Allison Chin’s Blog Post

Calling All Fracktivists!

As president of the Sierra Club’s Board of Directors, I want to invite you to attend an event that’s very important to me and to the rest of the Sierra Club: the Stop the Frack Attack rally in Washington, D.C., on July 28

At the rally, I’ll speak alongside other environmental activists and families whose water and air have been threatened by the dirty practice of fracking. You’ll have a chance to share your stories and concerns with leaders, while marching from the West Lawn of the Capitol through the city. 

Fracking is a violent process of extracting oil and gas from shale rock formations beneath the surface of the earth. The practice is known to contaminate drinking water and pollute the air. But the rush to frack is sweeping across the country and endangering the health and safety of millions of Americans. Natural gas companies exploit government loopholes, ignore life-saving environmental protections, and disregard the health of entire communities. 

As a scientist, I appreciate the importance of thorough research a process the oil and natural gas industries sometimes completely ignore. 

The fossil fuel industries have failed to measure adequately the extent of the damage that fracking inflicts on the water, air, climate, environment, and health of families. In fact, a recent report from Earthworks shows that more than 75 percent of New York’s active oil and gas wells go uninspected each year. Careful inspections are crucial since substantial amounts of methane, a potent greenhouse gas, escape from natural gas production into the atmosphere, causing major problems for our climate.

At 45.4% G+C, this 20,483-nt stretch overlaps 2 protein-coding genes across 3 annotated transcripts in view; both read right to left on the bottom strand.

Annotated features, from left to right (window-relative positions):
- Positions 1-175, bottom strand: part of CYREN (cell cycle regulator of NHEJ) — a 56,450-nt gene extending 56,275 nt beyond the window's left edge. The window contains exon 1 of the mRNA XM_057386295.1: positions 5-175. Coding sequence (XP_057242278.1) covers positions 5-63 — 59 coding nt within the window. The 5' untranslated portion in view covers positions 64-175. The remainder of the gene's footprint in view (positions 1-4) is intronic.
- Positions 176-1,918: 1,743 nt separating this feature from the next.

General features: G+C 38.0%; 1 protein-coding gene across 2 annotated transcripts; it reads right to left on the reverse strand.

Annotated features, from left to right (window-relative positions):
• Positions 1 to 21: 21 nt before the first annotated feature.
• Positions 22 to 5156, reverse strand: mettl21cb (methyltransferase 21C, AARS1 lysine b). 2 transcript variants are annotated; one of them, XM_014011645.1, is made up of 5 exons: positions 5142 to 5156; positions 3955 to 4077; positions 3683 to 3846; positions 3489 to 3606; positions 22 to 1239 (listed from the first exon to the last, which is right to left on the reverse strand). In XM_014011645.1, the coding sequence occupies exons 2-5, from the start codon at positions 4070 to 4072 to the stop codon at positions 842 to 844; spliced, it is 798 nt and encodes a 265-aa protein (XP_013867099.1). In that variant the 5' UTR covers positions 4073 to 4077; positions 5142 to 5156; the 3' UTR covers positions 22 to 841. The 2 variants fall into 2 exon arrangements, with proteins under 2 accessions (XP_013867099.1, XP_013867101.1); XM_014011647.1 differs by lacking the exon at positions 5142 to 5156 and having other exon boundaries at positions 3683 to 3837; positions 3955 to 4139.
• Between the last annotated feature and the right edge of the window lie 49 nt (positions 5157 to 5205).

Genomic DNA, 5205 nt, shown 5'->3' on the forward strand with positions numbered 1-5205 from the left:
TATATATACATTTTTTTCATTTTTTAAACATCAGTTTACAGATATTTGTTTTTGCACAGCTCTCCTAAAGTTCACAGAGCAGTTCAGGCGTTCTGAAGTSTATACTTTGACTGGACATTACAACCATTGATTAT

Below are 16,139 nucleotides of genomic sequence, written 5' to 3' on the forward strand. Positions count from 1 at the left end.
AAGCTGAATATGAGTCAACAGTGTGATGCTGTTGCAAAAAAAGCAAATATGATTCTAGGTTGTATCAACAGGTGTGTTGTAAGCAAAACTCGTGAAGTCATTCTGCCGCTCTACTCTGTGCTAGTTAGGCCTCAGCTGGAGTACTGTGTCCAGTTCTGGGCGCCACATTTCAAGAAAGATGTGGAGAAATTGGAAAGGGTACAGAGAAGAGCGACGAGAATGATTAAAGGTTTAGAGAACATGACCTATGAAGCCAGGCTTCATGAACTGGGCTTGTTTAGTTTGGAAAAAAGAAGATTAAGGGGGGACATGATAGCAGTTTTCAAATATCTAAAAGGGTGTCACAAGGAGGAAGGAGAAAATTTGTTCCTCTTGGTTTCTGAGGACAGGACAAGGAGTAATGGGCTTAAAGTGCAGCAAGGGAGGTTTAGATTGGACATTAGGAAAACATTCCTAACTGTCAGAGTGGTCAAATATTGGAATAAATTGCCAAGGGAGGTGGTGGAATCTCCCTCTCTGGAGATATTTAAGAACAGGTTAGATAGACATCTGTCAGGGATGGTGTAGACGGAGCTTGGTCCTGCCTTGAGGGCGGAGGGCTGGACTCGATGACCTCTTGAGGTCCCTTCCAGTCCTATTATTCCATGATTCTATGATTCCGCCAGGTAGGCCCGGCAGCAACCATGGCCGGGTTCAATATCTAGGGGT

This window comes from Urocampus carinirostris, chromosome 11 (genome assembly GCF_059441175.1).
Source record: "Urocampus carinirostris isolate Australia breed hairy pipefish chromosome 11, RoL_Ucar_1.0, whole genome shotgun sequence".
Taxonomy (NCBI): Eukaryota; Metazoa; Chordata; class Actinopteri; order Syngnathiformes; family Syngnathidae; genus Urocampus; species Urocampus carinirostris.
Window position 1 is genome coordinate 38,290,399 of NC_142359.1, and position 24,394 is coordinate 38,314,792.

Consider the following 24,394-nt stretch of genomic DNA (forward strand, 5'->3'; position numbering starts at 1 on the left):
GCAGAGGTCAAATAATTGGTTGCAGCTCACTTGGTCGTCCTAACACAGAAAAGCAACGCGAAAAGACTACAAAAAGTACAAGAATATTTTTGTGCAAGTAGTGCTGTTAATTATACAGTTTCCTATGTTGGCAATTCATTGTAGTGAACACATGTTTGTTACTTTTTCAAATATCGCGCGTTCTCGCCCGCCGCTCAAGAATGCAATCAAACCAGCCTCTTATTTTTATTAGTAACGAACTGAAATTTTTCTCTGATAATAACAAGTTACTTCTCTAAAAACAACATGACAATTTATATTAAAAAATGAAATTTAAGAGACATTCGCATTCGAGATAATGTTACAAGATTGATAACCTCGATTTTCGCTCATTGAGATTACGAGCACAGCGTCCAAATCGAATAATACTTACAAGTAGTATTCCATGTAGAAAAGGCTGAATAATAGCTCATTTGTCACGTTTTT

The lack of oversight and public health protections on fracking is alarming. As we move away from coal-fired power plants, we have to ensure that we’re not replacing one fossil fuel, like coal, with another, like oil or natural gas. Instead, we should leapfrog oil and natural gas wherever possible, use what we have as efficiently as possible, and invest in forms of clean energy that we know are safe, such as wind, solar, and geothermal. 

As environmental activists, we’ll never be able to match the oil and gas industry’s record-breaking profits. But we are rich in numbers. Many of Sierra Club’s 1.4 million members and supporters come from states where fracking has already taken a heavy toll on the land, air, water, and public health. And fracking is on the move, coming soon to other states unless we can stop it. Fracking is growing at an alarming rate, and, if it hasn’t already, it could reach your backyard next. 

That’s why I’m urging all of you to attend the rally against dirty and dangerous fracking or, if you’re unable to come to D.C., lend your support in other ways. Contact your local Sierra Club chapter or group to see if transportation to the rally is available, and consider donating to help organize the National Day of Action on July 28. If you can make it to Washington, D.C., you’ll have the chance to rally to move our country toward a clean energy future free from fracking and drilling that threaten our health, environment, and climate. 

RSVP and join me in Washington, D.C., on July 28 to rally to end dangerous oil and gas fracking.